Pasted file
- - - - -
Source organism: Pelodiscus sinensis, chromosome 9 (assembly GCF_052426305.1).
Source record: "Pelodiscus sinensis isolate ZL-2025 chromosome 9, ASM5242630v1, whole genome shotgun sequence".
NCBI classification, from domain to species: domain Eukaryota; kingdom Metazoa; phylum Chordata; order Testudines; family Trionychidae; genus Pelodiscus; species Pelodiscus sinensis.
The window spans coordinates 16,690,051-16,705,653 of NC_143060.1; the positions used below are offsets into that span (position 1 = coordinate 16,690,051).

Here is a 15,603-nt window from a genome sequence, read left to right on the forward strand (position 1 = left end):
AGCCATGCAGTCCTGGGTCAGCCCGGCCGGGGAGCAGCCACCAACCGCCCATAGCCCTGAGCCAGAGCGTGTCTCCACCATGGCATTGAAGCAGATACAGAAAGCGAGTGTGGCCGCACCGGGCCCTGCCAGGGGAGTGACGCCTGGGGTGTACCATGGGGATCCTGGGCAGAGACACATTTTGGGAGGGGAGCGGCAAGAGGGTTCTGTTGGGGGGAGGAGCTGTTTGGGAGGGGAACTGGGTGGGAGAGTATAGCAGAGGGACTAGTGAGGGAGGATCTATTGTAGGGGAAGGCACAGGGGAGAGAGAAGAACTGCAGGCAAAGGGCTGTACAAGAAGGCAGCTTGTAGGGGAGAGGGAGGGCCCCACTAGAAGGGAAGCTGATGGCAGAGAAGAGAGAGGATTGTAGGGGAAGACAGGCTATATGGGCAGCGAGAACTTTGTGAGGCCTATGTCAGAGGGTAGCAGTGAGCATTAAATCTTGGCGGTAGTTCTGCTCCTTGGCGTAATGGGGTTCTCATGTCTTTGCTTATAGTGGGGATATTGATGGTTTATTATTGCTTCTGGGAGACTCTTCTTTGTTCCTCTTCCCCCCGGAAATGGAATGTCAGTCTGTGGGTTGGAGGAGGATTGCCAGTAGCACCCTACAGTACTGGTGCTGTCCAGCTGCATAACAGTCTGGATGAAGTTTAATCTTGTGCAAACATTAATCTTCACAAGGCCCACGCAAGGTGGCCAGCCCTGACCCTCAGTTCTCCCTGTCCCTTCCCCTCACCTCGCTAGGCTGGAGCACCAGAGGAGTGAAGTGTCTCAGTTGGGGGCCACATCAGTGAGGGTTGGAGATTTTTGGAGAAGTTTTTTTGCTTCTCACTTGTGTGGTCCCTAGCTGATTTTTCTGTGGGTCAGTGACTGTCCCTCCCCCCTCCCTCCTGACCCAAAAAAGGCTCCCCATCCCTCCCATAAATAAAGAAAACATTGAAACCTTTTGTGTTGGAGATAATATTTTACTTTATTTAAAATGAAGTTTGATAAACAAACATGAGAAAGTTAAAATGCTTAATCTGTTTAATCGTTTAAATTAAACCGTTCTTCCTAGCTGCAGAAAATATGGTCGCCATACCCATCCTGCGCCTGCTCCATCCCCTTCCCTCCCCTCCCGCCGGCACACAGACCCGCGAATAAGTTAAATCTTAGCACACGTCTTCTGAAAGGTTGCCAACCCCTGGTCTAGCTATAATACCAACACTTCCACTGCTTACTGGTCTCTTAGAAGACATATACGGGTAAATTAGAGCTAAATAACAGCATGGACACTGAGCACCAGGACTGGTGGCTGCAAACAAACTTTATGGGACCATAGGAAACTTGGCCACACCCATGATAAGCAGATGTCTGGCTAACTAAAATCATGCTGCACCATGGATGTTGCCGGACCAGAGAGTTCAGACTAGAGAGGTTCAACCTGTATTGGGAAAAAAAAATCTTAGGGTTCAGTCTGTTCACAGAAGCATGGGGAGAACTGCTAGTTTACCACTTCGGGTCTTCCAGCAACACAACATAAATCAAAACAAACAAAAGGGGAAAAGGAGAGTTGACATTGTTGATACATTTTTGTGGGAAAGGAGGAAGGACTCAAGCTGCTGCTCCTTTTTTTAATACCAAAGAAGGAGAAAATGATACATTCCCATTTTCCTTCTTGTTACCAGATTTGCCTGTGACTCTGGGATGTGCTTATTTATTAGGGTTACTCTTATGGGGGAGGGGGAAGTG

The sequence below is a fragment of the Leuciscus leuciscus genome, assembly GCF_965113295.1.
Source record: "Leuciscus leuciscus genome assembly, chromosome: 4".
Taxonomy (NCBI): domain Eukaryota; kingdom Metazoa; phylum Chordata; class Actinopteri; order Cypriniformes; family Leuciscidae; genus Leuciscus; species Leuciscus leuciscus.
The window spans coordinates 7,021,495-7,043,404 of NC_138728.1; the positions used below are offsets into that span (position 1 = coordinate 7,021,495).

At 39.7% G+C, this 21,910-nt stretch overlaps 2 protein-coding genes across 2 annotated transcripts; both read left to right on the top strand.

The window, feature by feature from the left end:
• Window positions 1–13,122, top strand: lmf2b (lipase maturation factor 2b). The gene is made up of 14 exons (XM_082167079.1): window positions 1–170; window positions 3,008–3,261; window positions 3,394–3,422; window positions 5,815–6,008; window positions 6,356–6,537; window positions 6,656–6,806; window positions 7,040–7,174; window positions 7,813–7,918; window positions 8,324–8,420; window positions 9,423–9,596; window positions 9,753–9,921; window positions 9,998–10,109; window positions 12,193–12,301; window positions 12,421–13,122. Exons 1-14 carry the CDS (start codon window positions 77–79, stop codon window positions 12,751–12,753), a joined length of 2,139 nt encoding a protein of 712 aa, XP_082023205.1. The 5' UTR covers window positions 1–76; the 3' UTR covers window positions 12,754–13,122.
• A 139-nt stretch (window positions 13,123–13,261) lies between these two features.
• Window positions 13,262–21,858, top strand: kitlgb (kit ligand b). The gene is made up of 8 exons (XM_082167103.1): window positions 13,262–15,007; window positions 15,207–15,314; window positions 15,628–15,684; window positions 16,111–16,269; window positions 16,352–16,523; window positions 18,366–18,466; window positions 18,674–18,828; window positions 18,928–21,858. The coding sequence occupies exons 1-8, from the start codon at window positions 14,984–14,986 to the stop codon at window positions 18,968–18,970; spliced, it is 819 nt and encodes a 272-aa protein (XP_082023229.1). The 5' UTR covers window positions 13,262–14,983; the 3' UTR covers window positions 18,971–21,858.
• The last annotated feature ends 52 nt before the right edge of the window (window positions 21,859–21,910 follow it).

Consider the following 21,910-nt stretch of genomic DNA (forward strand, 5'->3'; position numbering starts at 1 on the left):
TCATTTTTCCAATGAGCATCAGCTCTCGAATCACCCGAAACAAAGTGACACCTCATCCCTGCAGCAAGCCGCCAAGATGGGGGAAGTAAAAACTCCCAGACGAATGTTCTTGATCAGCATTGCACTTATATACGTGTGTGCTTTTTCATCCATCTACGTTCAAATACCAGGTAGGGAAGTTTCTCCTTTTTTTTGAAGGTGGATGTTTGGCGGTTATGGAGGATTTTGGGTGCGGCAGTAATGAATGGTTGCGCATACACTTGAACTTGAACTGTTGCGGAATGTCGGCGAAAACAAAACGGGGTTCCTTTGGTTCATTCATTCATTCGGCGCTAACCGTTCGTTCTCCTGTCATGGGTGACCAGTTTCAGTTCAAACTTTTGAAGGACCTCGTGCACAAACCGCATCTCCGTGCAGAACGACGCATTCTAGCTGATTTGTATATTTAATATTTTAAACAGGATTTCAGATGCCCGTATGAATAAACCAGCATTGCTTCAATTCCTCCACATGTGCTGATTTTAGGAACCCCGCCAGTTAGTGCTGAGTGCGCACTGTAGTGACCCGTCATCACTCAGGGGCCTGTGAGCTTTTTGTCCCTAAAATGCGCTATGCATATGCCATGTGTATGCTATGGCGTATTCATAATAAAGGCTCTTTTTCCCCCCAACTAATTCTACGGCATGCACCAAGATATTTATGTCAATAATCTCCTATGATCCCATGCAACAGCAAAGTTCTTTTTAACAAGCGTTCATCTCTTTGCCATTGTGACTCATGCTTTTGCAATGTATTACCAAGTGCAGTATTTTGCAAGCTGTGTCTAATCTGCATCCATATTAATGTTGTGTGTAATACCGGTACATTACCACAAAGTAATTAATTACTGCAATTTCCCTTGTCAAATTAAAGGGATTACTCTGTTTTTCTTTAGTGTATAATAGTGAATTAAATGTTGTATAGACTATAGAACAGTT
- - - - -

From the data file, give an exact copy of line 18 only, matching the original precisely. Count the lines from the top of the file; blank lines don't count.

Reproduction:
TCATTTTTCCAATGAGCATCAGCTCTCGAATCACCCGAAACAAAGTGACACCTCATCCCTGCAGCAAGCCGCCAAGATGGGGGAAGTAAAAACTCCCAGACGAATGTTCTTGATCAGCATTGCACTTATATACGTGTGTGCTTTTTCATCCATCTACGTTCAAATACCAGGTAGGGAAGTTTCTCCTTTTTTTTGAAGGTGGATGTTTGGCGGTTATGGAGGATTTTGGGTGCGGCAGTAATGAATGGTTGCGCATACACTTGAACTTGAACTGTTGCGGAATGTCGGCGAAAACAAAACGGGGTTCCTTTGGTTCATTCATTCATTCGGCGCTAACCGTTCGTTCTCCTGTCATGGGTGACCAGTTTCAGTTCAAACTTTTGAAGGACCTCGTGCACAAACCGCATCTCCGTGCAGAACGACGCATTCTAGCTGATTTGTATATTTAATATTTTAAACAGGATTTCAGATGCCCGTATGAATAAACCAGCATTGCTTCAATTCCTCCACATGTGCTGATTTTAGGAACCCCGCCAGTTAGTGCTGAGTGCGCACTGTAGTGACCCGTCATCACTCAGGGGCCTGTGAGCTTTTTGTCCCTAAAATGCGCTATGCATATGCCATGTGTATGCTATGGCGTATTCATAATAAAGGCTCTTTTTCCCCCCAACTAATTCTACGGCATGCACCAAGATATTTATGTCAATAATCTCCTATGATCCCATGCAACAGCAAAGTTCTTTTTAACAAGCGTTCATCTCTTTGCCATTGTGACTCATGCTTTTGCAATGTATTACCAAGTGCAGTATTTTGCAAGCTGTGTCTAATCTGCATCCATATTAATGTTGTGTGTAATACCGGTACATTACCACAAAGTAATTAATTACTGCAATTTCCCTTGTCAAATTAAAGGGATTACTCTGTTTTTCTTTAGTGTATAATAGTGAATTAAATGTTGTATAGACTATAGAACAGTT